Competitiveness, FDI and Technological Activity in East Asia
Show Less

Competitiveness, FDI and Technological Activity in East Asia

Edited by Sanjaya Lall and Shujiro Urata

This book addresses this imbalance with new country studies on the interaction between foreign direct investment (FDI) and technological activity in building export competitiveness. The book covers China, Indonesia, Japan, Korea, Malaysia, Philippines, Singapore, Taiwan and Thailand, highlighting different strategic approaches to building capabilities in industrial enterprises. The book also includes a general overview and studies of Japanese multinationals overseas.
Buy Book in Print
Show Summary Details
You do not have access to this content

Chapter 2: Foreign direct investment, technology development and competitiveness: issues and evidence

Sanjaya Lall


Sanjaya Lall1 This chapter provides the conceptual and empirical setting for the country studies on foreign direct investment (FDI), local technology development and competitiveness. International competitiveness is more than ever before at the core of industrial success, and it is taking new forms. Trade liberalization is forcing enterprises to face unprecedented global competition in domestic as well as foreign markets. The falling ‘costs of distance’ make this competition more immediate and intense than in the past. Rapid technical change forces producers constantly to upgrade their process technologies and introduce new products. It also changes patterns of trade, with product segments based on research and development (R&D) growing at the expense of less technology-intensive segments. Innovation itself is more costly and often more risky than before, with continuing high concentrations of advanced R&D spending by country and enterprise.2 As a result, there is greater inter-firm and cross-national collaboration and networking in innovative effort. One important consequence of liberalization and technical change is that technology and capital are far more mobile than before. This allows economic activity to be organized more rationally across national boundaries, with production linked across countries and functions and processes previously located together now separated and placed in far-flung sites to take advantage of fine cost, capability, logistic and market differences. Some of these changes in location and organization take place under market forces, with independent enterprises linking up in arm’s length contractual relations. Others take place in a hierarchical manner, with...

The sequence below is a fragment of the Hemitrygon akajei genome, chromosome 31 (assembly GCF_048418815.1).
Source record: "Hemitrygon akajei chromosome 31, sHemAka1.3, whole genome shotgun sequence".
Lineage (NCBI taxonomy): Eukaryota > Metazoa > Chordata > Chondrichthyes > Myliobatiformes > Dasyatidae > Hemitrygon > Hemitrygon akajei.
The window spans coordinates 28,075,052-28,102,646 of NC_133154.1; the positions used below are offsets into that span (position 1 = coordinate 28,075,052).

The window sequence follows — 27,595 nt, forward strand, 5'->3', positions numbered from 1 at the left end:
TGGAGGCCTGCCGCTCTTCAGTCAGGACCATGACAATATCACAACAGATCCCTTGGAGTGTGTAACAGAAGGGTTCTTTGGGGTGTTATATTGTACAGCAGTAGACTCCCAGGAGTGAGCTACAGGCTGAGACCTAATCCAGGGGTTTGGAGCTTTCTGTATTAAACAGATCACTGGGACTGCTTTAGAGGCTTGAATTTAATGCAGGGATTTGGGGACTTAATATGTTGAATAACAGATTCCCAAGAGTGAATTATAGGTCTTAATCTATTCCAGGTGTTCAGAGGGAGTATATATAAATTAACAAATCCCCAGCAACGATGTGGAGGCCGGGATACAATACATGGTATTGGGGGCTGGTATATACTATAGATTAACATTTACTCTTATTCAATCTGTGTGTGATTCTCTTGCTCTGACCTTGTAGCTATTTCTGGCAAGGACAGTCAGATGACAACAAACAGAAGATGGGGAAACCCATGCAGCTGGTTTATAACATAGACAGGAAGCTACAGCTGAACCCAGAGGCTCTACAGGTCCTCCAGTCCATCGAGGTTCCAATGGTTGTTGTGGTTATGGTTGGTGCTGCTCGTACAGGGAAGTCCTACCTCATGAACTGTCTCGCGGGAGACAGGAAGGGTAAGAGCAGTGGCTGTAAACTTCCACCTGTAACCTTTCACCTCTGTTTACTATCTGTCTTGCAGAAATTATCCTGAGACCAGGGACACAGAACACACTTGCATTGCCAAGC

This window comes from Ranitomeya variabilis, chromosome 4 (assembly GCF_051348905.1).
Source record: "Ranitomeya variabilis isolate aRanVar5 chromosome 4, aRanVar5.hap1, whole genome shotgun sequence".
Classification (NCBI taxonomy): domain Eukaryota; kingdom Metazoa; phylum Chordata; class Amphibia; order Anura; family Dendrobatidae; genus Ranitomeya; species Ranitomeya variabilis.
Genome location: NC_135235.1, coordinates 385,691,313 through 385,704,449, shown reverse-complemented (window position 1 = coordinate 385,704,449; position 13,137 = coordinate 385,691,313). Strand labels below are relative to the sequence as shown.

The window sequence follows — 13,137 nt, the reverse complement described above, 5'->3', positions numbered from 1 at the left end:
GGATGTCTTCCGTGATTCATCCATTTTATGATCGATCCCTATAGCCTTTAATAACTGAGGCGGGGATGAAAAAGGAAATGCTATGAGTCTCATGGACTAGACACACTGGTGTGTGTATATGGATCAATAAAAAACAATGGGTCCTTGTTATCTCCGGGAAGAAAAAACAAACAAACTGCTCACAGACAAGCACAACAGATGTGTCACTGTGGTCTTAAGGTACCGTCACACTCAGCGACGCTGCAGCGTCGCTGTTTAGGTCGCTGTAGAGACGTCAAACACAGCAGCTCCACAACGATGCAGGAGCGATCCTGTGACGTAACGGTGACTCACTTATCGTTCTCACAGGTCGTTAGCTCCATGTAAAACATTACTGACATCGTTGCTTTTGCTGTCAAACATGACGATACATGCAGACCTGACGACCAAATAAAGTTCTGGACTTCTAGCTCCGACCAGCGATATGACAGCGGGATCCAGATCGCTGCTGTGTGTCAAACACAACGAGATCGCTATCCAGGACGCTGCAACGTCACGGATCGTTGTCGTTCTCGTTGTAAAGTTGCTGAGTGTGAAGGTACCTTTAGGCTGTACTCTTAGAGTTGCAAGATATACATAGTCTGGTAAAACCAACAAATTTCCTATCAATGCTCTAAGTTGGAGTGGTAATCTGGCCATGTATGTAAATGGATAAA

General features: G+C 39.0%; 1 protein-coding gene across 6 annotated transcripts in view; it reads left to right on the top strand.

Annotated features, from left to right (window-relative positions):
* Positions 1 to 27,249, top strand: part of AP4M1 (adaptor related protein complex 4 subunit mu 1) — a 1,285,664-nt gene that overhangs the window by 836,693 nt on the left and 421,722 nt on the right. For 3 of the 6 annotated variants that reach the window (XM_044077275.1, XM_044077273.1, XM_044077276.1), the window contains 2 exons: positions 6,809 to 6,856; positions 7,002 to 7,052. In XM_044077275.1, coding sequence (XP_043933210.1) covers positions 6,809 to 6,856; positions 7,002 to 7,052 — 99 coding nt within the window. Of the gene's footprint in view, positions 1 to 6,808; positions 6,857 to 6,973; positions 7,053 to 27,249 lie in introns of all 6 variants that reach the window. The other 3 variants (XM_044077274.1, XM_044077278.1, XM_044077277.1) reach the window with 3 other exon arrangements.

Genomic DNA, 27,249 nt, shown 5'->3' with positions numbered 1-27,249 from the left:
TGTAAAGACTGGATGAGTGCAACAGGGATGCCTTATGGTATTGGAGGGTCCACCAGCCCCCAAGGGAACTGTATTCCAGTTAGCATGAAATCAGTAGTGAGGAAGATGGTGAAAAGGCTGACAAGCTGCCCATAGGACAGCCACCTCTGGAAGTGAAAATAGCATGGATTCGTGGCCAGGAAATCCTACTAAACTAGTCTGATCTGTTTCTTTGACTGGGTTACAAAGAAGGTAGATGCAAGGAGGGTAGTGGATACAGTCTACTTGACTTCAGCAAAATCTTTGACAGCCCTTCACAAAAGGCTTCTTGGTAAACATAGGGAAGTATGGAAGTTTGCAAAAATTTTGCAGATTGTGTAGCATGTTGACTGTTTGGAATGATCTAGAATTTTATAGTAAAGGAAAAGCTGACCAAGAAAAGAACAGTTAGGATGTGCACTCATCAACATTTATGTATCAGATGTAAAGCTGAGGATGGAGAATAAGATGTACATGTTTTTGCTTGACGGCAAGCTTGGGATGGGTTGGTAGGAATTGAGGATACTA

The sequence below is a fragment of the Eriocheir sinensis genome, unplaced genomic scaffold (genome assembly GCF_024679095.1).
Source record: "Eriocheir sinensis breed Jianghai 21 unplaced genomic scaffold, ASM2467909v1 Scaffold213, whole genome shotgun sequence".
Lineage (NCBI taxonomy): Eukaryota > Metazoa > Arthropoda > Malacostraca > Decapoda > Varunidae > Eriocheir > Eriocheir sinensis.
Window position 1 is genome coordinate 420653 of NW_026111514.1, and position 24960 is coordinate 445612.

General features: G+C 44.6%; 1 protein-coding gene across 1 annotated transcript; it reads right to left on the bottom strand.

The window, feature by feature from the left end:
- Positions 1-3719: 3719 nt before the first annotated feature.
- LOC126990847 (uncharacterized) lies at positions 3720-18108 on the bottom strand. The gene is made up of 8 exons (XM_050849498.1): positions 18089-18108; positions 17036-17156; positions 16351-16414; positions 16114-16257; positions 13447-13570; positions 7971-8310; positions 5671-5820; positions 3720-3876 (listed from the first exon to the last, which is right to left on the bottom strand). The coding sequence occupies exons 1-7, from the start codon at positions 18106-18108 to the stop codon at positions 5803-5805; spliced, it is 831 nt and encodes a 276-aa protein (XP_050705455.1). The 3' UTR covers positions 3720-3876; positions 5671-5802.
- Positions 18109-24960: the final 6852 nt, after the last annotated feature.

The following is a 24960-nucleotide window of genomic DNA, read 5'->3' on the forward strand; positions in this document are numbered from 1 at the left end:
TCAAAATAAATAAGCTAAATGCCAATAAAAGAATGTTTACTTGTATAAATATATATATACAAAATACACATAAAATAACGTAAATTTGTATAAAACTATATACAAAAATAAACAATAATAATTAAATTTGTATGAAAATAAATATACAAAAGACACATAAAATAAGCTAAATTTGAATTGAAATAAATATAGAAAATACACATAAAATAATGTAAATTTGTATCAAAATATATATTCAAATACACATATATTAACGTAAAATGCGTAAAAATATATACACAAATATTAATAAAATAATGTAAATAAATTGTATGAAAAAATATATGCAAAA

You are not authenticated to view the full text of this chapter or article.

Elgaronline requires a subscription or purchase to access the full text of books or journals. Please login through your library system or with your personal username and password on the homepage.

Non-subscribers can freely search the site, view abstracts/ extracts and download selected front matter and introductory chapters for personal use.

Your library may not have purchased all subject areas. If you are authenticated and think you should have access to this title, please contact your librarian.

Further information

or login to access all content.